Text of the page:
Therefore, in the opinion of the best informed doctors is that 5 FU doesn't work - and yet it is still sufficiently commonly used to be called a ‘standard drug' used for the treatment of a number of cancers. New claims are now being made for the combination of 5 FU with levamisole for a number of cancers - there are claims of a 30 percent reduction in tumour recurrence over 5 years for colon cancer, for example. But, as we have seen earlier, five year survival rates cannot be trusted.
The message seems to be: It hasn't worked so we must try harder to make it work. It is extremely worrying that the medical profession seems so wedded to chemotherapy that they would rather use a useless chemotherapeutic agent - or convince themselves of the value of an agent - than contemplate looking at alternative therapies.
But why doesn't chemotherapy work?
The main problem is resistance. Chemotherapy is often quite successful at first. After its use the tumour shrinks and there is a decline in the chemical markers in the blood. These markers are indications of the cancers presence and degree of activity. But then, even though the drugs are still being given, there is a relapse and the cancer starts to grow again.
Resistence is not only very common it is the normal result. This has led doctors to use two or more chemotherapy agents in combination. The problem is that once resistence to one drug combination occurs there is an increased likelihood that there will be resistence to other combinations.
Cancer cells resist chemotherapy by a process known as gene amplification. This is what cancer cells do anyway. So chemotherapeutic drugs are making the cells more cancerous. The more they are attacked the stronger they get. In addition, some chemotherapy drugs, known as alkylating agents, are known to cause bladder cancer and leukemia.
This is recognised by the experts. In 1985 a prominent cancer researcher named Robert T.Schimke publicly announced the problem in a lecture he gave at the National Institutes of Health. The problem, he explained, is that cancer cells resist chemotherapy , and that resistance mimics the very processes of cancer itself. As a result, chemotherapy tends to make cancer worse.
Why are doctors still using chemotherapy?
This is a very good question. It is clear that chemotherapy is a paradigm that is very attractive to anyone engaged in cancer treatment. Give the patient a powerful drug and make the disease go away. The more powerful the drug the better. Powerful drugs enhance the doctor's status.
But that is not the only reason. Critics of chemotherapy have alleged far more damning reasons for the continuing use of toxic chemical agents. One critic Dr Alan S. Levin accused the pharmaceutical industry of manipulating special interests into coercing doctors to use chemotherapeutic drugs. One way is through medical insurance. In California, doctors who use 5-FU to treat colon cancer will be reimbursed even though it is widely accepted that 5-FU doesn't work. If he uses high doses of vitamin C he will not be reimbursed. In fact, he will be in extreme danger of losing his medical licence. In Britain, the tie up between the pharmaceutical companies and the NHS monolith effectively means that hospital doctors have very little chance to voice anti-chemotherapy sentiments. We should note here that Britain's leading cancer research charity, the Imperial Cancer Research Fund, dedicates the vast majority of the funds it receives to chemotherapy research. It also has very close links to its parent: Imperial Chemical Industries (ICI). Surely, this is hardly a coincidence.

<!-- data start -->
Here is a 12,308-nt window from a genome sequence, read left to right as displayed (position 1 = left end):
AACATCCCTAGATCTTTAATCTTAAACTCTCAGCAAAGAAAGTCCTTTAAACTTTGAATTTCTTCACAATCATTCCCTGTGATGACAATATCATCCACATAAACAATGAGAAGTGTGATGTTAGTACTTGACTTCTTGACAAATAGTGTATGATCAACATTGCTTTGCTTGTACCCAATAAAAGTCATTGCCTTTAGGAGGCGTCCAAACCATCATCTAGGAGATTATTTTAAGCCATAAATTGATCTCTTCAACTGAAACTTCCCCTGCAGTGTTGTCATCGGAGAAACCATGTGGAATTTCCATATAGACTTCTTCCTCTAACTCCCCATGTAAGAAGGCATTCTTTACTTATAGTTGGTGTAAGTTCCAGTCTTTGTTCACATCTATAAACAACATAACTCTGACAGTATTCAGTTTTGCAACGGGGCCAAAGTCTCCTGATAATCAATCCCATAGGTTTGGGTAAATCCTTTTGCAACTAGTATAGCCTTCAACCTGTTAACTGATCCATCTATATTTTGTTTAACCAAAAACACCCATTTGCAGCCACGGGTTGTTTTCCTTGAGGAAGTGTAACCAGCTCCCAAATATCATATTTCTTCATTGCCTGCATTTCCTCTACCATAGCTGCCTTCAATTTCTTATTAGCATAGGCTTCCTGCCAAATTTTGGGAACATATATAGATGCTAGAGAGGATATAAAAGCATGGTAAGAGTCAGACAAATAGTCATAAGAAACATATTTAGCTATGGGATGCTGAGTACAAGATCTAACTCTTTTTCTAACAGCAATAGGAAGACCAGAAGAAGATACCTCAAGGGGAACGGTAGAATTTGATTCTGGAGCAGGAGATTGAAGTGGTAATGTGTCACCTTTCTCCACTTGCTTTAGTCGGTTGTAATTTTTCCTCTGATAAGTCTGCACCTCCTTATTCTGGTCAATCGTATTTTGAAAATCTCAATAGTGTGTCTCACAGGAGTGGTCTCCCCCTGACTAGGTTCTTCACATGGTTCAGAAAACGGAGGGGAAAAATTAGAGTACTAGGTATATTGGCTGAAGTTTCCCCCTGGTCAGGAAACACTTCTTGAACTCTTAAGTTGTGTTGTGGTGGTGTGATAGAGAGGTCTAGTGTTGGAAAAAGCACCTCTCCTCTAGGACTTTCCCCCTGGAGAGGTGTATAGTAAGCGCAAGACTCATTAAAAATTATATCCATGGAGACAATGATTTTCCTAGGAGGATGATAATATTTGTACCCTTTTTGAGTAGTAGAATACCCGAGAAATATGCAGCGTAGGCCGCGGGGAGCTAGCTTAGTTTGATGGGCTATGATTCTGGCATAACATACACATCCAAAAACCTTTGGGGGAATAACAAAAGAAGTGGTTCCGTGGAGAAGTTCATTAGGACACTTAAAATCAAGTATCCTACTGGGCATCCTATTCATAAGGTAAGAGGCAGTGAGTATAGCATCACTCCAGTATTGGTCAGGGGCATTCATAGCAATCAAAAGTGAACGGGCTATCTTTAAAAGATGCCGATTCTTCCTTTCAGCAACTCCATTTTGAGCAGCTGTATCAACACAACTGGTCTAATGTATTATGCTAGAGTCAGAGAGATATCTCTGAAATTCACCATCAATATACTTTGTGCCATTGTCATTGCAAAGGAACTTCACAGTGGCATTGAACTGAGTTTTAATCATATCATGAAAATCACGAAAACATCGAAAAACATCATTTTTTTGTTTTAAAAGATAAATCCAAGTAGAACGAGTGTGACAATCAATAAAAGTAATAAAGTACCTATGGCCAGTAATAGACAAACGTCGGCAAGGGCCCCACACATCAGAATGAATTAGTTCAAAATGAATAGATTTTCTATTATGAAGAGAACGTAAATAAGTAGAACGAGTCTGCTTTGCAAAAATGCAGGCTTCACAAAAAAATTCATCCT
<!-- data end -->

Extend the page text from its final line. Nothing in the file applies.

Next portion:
Levin also accuses the drug companies of manipulating their experimental results. How is this done? According to Dr Levin, any patient who dies during a trial of a drug is eliminated from the results. So too in many cases are groups of patients who do not show good responses. By concentrating only on the group who respond well and eliminating all the others the drug will appear to be more effective generally than it really is. Even then, the final results very rarely show more than a few percent improvement in live expectancy or tumour-free survival.
So, who is this crank who suggests that pharmaceutical companies doctor their clinical trial results and then coerce doctors to perform medically useless and highly dangerous treatments? At the time of these remarks Dr Levin was Adjunct Associate Professor of Immunology and Dermatology at the University of California, San Francisco, School of Medicine. He is no alternative 'quack'.
On examining this evidence, I can come to no other conclusion than that chemotherapy is a dangerous and desperate approach to the treatment of any cancer except for the treatment for a few childhood and lymphatic cancers where its benefits have been well-established.
Sadly, the oncologist, talking privately face to face with the patient, who recommends chemotherapy, as a wise precaution perhaps, will always carry a lot of weight. But do oncologists with cancer themselves opt for chemotherapy? No they don't. In 1986, 118 doctors who routinely recommended patients for clinical trials involving chemotherapeutic agents were asked to imagine that they had cancer, which of six chemotherapy treatment plans would they choose for themselves. Only 79 replied and of these, 58 said they would choose none. The reasons they gave were the ineffectiveness of chemotherapy and the unacceptably high degree of toxicity.